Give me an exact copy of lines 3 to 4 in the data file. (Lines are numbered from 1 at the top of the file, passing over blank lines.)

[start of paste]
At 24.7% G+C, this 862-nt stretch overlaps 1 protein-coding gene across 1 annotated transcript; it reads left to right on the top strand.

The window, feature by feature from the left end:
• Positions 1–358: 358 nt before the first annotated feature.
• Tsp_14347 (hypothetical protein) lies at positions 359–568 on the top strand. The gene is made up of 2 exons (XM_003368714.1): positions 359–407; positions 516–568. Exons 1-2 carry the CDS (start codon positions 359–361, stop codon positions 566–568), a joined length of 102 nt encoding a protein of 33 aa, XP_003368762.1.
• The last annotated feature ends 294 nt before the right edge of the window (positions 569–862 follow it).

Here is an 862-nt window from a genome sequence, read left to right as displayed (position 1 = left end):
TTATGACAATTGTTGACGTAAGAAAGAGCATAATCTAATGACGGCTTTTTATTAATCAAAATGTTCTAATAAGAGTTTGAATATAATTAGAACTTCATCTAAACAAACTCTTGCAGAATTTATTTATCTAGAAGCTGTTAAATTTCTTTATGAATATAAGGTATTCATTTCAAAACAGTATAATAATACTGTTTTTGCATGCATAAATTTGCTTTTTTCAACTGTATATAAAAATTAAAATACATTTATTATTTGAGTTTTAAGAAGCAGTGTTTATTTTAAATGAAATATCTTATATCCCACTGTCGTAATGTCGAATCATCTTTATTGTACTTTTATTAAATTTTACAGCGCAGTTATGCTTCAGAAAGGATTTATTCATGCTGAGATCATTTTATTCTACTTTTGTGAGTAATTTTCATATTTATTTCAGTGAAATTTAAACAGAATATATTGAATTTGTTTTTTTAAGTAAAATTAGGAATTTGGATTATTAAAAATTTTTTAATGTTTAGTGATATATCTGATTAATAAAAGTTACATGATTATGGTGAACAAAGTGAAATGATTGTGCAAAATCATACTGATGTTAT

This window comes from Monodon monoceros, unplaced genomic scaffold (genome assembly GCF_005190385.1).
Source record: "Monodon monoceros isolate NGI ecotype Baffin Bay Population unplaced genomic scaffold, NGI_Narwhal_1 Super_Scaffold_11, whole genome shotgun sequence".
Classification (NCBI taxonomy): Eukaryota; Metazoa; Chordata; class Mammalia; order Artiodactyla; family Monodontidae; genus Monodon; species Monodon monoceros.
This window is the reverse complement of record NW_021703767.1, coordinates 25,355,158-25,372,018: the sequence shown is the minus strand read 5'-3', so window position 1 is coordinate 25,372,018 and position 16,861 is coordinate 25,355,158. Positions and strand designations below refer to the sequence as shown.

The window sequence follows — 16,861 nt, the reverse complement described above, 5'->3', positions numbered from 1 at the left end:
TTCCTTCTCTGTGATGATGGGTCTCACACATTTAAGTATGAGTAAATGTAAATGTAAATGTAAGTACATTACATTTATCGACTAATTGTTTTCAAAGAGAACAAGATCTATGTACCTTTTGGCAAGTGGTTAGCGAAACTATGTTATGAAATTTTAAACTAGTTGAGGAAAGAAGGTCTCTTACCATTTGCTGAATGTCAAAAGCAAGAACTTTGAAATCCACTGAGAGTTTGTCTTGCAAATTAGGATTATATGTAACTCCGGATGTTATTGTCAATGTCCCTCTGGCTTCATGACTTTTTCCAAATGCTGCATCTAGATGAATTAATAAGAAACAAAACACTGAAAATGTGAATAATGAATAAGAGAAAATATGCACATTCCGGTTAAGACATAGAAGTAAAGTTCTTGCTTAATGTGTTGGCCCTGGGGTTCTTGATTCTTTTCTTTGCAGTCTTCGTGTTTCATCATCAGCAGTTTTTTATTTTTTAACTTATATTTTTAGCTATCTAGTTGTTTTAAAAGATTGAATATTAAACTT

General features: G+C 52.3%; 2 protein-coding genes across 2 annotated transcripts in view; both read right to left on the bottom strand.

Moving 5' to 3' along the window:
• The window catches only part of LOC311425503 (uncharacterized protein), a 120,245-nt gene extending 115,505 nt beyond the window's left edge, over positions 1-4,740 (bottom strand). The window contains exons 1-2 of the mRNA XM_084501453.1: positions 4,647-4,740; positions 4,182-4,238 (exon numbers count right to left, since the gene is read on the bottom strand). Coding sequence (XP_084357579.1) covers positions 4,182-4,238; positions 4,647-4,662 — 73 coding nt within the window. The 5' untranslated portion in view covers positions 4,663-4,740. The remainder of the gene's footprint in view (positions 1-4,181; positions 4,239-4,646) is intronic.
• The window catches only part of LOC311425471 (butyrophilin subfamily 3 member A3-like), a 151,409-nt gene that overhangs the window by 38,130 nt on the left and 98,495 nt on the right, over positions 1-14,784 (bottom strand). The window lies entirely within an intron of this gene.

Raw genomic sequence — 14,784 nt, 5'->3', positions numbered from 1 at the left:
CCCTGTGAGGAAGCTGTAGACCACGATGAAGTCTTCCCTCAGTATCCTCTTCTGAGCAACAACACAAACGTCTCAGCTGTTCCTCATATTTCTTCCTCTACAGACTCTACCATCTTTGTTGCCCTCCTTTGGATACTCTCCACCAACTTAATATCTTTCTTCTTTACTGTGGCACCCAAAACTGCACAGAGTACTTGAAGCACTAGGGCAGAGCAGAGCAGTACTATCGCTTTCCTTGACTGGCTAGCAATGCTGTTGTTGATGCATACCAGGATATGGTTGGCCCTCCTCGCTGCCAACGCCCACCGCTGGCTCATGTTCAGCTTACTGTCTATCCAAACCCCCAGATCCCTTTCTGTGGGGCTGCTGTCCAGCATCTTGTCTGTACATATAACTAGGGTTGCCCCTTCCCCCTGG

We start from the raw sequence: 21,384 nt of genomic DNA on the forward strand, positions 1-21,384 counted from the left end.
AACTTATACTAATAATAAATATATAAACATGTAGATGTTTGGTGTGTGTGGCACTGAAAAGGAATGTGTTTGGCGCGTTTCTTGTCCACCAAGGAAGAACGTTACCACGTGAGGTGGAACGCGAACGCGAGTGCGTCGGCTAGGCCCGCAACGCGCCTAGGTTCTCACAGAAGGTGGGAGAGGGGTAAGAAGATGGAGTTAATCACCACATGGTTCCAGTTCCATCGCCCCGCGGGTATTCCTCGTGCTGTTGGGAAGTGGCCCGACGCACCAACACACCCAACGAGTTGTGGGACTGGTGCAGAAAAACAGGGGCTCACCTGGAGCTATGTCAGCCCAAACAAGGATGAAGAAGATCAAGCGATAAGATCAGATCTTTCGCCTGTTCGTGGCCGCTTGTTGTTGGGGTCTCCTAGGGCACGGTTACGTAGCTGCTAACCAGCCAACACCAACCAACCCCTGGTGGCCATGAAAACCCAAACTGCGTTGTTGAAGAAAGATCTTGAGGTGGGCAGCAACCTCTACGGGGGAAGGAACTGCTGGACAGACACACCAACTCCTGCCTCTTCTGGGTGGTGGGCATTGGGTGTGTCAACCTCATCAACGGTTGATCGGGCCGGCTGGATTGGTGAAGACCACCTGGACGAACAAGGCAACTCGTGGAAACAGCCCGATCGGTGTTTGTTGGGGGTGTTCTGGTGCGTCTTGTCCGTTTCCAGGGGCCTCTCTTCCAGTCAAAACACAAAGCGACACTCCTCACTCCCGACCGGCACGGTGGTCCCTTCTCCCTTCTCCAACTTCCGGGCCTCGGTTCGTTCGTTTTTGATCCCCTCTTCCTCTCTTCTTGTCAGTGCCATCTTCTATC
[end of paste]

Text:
• Positions 1–358: 358 nt before the first annotated feature.
• Tsp_14347 (hypothetical protein) lies at positions 359–568 on the top strand. The gene is made up of 2 exons (XM_003368714.1): positions 359–407; positions 516–568. Exons 1-2 carry the CDS (start codon positions 359–361, stop codon positions 566–568), a joined length of 102 nt encoding a protein of 33 aa, XP_003368762.1.